Cutting food assistance now would be cruel
By Clint McCann on November 18, 2013
© St. Louis Post-Dispatch
Thanks for printing the commentary by Glenn Koenen and Zach Schmidt. They are absolutely correct: "Hunger cannot be solved by charity alone" (Nov. 13). Zach Schmidt's organization, Bread for the World, has recently produced an excellent documentary film that fully supports their conclusions. It should be required viewing for every U.S. citizen, especially our elected officials. Of the several statistical realities highlighted in the film, two are especially revealing:
1. One out of every two children in the U.S. will spend at least part of his childhood on some sort of public food-assistance. This is an appalling situation, and it should be an embarrassment to our nation. As Jeff Bridges, who founded the End Hunger Network, says: If another nation were doing this to our kids, we'd go to war with them.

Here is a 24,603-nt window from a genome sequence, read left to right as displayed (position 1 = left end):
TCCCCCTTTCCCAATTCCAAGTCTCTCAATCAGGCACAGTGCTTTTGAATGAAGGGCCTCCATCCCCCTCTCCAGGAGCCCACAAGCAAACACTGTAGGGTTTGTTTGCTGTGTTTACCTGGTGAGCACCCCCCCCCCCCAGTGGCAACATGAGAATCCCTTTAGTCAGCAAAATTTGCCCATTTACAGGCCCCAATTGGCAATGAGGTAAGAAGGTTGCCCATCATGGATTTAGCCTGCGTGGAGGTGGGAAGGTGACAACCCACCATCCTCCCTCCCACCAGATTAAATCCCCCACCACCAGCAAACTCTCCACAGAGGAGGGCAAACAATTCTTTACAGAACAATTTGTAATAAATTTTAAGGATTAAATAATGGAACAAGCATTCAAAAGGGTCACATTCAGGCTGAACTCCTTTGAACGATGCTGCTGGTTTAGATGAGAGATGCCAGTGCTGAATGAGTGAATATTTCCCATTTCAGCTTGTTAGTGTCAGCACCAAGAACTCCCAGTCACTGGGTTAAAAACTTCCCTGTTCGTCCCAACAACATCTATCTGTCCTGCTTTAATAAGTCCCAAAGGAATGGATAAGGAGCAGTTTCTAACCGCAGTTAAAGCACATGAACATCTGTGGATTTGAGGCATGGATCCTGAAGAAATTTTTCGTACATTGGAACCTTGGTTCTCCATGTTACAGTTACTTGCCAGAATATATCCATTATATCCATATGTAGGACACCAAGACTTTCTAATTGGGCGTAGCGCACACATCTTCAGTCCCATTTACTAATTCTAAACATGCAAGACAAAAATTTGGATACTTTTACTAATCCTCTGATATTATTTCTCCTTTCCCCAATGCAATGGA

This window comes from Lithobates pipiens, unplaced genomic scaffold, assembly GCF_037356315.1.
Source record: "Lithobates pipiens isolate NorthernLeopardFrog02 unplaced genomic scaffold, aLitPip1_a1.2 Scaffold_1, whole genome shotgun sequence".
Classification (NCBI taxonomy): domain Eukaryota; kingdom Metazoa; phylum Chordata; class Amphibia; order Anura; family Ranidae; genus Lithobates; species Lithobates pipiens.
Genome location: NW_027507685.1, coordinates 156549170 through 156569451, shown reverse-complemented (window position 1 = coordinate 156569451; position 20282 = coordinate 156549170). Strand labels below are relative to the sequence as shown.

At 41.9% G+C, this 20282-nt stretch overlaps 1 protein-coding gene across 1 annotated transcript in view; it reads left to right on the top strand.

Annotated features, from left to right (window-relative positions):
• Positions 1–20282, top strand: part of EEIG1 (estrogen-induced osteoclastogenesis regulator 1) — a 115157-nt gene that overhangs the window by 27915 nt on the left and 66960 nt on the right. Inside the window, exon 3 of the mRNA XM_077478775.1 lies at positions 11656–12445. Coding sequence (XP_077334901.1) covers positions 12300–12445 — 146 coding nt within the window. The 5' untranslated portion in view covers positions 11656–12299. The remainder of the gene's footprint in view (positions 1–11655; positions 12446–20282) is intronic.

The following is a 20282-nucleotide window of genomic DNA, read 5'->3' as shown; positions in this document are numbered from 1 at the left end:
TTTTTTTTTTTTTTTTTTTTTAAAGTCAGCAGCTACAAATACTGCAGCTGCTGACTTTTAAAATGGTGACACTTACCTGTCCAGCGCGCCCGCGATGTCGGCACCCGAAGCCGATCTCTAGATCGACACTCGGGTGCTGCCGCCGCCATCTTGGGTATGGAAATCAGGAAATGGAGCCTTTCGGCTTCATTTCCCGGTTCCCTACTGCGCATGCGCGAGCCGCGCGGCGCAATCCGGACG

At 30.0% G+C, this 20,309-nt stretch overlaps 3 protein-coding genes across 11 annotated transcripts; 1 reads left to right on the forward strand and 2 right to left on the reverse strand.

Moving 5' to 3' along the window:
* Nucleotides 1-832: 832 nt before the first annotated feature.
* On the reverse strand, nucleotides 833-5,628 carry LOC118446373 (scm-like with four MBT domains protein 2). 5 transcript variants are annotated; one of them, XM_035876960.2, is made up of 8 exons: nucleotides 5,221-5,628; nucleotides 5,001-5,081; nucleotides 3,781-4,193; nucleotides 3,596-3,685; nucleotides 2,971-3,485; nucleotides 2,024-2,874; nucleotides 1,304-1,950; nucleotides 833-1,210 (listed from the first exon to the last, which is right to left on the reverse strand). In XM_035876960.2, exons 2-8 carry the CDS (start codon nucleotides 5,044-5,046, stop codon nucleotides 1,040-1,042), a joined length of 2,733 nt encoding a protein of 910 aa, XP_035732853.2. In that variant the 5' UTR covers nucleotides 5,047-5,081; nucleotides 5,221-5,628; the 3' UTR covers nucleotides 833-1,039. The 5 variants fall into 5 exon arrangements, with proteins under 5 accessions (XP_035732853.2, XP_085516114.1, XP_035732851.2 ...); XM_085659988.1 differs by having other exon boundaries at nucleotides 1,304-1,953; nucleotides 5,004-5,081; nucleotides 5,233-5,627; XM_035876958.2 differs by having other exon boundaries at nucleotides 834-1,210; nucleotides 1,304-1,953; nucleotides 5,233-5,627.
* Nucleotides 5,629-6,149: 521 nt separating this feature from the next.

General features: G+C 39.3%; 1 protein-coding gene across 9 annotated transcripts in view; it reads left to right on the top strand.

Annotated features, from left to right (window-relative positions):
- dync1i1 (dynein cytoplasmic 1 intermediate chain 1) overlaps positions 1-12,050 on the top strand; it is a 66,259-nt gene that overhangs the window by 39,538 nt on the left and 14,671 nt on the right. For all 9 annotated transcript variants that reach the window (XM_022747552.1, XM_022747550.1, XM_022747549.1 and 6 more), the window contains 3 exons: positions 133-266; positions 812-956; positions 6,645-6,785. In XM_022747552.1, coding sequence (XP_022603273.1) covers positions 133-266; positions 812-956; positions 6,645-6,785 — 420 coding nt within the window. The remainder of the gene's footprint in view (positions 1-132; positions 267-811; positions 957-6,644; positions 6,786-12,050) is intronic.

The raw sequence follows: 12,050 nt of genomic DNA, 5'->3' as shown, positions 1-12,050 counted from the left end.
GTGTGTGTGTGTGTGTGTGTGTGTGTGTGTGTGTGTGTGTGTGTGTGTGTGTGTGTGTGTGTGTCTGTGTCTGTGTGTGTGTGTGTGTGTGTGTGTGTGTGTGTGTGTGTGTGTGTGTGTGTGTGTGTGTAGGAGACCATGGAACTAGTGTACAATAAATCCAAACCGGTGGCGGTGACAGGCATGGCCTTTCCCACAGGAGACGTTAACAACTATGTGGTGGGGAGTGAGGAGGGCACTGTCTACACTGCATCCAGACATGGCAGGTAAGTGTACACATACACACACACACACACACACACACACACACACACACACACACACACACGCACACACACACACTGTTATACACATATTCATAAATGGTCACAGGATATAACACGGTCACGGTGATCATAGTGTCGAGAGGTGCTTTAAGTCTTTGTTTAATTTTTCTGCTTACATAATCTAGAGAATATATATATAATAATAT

2. In 1980, there were 200 food banks and pantries in the U.S. Today there are 40,000! While this may speak well of our charitable impulses, it shows we have created a permanent under-class that has no choice but to ask for help to feed themselves and their families. Even as food banks and pantries have proliferated at an incredible rate, hunger has increased to the point that 50 million of our citizens are regularly hungry or food-insecure.
In short, charity alone is not solving the problem. To cut SNAP and other food-assistance programs at a time when there are clearly not enough decent-paying jobs in our country is simply economically short-sighted and just plain cruel.
Clint McCann • Webster Groves